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Published On: Fri, Aug 24th, 2018

Veteran journalist Kuldip Nayar passes away at 95

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kuldeep23NEW DELHI : Veteran journalist and former Rajya Sabha member Kuldeep Nayar died late last night in New Delhi. He was 95. His last rites will be performed at 1 pm today at the Lodhi Road crematorium.
Nayar also served as India’s High Commissioner for the United Kingdom. A veteran journalist, diplomat, parliamentarian and an author, Nayar wore many hats in his decades of public life. He was born in 1924 in Sialkot, Punjab, and moved to India after Partition.

In his long carrier, he served as the press information officers to former Prime Minister Lal bahadur Shashtri and former veteran Congress leader and Union Home Minister Govind Ballabh Pant.

Kuldip Nayar, who fiercely fought for press freedom and protecting civil liberties, passed away on Thursday morning. He was 95.
Nayar died at around 12.30 am at the Escorts hospital, his elder son Sudhir Nayar said. He was suffering from pneumonia and was admitted to the hospital five days back, Sudhir said.“He kept working till the last and dictated his column before being admitted to the hospital,” his granddaughter Mandira Nayar said.

Recalling his enthusiasm, she said he retained the eagerness of a cub reporter and wanted to know details of every development, she said.
Nayar, known as a crusader for civil rights and press freedom, worked in several newspapers, including as the editor in ‘The Statesman’.He had also served as the Indian High Commissioner to the United Kingdom in the 1990s and was nominated to the Rajya Sabha in 1997.He was arrested during the Emergency.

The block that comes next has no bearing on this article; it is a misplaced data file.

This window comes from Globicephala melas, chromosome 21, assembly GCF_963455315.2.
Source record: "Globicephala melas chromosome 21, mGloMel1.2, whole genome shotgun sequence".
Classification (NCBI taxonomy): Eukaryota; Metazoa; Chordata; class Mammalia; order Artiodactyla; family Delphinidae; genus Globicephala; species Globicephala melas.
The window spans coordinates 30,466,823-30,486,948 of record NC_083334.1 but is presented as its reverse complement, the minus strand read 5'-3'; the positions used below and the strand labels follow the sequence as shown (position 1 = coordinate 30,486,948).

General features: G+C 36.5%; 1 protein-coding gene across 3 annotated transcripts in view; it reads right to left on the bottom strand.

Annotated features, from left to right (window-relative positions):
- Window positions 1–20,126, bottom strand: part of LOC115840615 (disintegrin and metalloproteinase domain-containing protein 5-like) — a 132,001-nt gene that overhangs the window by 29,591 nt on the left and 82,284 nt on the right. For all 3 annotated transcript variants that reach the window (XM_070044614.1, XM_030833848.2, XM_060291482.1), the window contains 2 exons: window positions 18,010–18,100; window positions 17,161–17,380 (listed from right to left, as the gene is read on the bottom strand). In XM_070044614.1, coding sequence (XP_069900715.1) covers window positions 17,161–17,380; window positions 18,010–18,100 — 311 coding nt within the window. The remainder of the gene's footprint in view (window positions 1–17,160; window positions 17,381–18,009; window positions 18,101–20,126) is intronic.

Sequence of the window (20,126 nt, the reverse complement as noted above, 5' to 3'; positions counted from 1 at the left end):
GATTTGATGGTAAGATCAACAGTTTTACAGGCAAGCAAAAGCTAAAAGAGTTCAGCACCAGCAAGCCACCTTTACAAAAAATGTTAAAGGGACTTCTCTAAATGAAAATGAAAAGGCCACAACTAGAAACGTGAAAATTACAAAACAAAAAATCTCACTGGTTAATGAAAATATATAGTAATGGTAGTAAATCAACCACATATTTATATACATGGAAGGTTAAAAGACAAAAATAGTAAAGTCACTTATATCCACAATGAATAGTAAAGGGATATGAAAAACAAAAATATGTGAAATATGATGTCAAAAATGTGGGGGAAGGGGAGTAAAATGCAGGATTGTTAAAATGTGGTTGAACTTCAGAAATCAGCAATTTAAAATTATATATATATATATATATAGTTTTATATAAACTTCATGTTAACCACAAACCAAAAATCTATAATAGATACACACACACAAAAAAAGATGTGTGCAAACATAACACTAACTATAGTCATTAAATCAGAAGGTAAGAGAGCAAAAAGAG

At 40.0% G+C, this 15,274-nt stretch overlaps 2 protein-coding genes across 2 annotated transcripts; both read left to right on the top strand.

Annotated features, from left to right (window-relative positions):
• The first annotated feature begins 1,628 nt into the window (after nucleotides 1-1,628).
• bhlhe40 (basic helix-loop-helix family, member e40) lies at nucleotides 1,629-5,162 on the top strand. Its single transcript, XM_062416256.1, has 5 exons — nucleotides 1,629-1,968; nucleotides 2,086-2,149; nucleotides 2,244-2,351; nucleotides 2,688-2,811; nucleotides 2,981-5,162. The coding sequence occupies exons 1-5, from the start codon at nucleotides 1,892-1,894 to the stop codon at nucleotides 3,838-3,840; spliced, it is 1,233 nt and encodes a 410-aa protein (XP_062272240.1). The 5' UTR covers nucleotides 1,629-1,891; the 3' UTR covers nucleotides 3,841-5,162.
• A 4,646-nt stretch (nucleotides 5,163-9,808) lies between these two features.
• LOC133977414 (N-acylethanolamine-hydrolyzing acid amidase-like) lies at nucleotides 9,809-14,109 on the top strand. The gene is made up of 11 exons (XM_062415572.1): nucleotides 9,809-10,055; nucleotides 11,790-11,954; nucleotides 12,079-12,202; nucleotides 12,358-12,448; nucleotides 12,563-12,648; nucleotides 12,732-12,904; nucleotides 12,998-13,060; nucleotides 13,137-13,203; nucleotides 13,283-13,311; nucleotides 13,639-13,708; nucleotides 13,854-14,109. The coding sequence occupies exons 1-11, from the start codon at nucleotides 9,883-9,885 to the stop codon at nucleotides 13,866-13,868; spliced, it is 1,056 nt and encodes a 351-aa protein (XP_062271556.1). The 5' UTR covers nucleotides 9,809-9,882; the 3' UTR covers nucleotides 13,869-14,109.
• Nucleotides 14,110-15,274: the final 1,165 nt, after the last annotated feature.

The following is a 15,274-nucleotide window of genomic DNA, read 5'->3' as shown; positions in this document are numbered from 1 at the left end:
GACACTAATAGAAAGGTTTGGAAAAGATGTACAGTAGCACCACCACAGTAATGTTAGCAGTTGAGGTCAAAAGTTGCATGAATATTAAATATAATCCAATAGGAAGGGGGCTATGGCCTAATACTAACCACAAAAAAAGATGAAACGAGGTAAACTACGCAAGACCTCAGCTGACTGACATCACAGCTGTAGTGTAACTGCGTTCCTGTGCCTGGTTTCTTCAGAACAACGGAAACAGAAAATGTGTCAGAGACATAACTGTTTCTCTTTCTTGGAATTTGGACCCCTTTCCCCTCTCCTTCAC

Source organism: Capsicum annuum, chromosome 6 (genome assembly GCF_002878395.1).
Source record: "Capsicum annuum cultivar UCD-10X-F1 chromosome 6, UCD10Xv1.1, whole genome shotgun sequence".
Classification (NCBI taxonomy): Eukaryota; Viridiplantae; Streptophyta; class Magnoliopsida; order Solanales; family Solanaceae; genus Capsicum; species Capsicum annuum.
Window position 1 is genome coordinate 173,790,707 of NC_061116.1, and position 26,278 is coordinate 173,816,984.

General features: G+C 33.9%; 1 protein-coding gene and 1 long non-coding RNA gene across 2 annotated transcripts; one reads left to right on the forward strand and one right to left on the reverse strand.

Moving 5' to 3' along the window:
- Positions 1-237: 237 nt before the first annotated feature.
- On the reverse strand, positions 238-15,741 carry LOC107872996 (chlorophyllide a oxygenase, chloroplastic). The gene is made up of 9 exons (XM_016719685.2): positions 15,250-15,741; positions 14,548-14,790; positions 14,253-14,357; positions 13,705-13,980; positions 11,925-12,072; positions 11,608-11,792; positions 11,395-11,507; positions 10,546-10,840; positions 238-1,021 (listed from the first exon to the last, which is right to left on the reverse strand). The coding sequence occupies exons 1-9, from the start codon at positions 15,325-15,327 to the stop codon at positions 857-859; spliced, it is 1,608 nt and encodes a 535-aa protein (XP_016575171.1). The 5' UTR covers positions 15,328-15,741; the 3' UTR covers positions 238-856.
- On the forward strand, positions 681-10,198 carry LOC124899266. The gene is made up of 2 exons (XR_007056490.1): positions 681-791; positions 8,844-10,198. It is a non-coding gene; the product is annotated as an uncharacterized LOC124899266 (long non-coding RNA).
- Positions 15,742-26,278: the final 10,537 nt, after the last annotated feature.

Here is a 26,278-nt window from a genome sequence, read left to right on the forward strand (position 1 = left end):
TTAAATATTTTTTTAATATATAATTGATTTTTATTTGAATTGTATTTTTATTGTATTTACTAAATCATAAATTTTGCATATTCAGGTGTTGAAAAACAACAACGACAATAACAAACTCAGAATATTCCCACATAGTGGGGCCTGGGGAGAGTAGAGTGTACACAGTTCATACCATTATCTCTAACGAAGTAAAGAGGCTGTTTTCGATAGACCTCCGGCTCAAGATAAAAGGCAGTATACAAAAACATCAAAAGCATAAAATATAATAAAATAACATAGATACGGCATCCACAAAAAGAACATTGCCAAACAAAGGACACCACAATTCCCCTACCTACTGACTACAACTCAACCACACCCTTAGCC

Nayar was also known for his efforts to improve frosty relationship between India and Pakistan, including leading peace activists to light candles on the Independence days of Pakistan and India at the Attari-Wagah border near Amritsar.

Prime Minister Narendra Modi condoled the demise of Nayar, saying his strong stand against the Emergency, public service and commitment to the country would always be remembered.

“Kuldip Nayar was an intellectual giant of our times. Frank and fearless in his views, his work spanned across many decades. His strong stand against the Emergency, public service and commitment to a better India will always be remembered. Saddened by his demise. My condolences,” Modi said in a tweet.

Editor of the Week magazine, Sachidanand Murthy, remembered Nayar’s contribution in fiercely protecting press freedom and civil liberties. “He had protested against the infamous Defamation Bill which was brought by the Rajiv Gandhi government in late 1980s. He had also worked tirelessly to ensure protection of civil liberties in India,” said Murthy.
The Defamation Bill was seen as an attempt to contain free speech in India. Following public outcry, the then government had withdrawn it. Nayar had written a number of bestsellers, including ‘Beyond the Lines: An Autobiography’ and ‘Between the Lines’, a book on politics. Nayar was also one of the most respected syndicated columnists and his columns and op-eds were published in over 50 newspapers.
He was born in Pakistan’s Sialkot in 1923 and began his career in journalism in Urdu press. (With Agency Inputs ).

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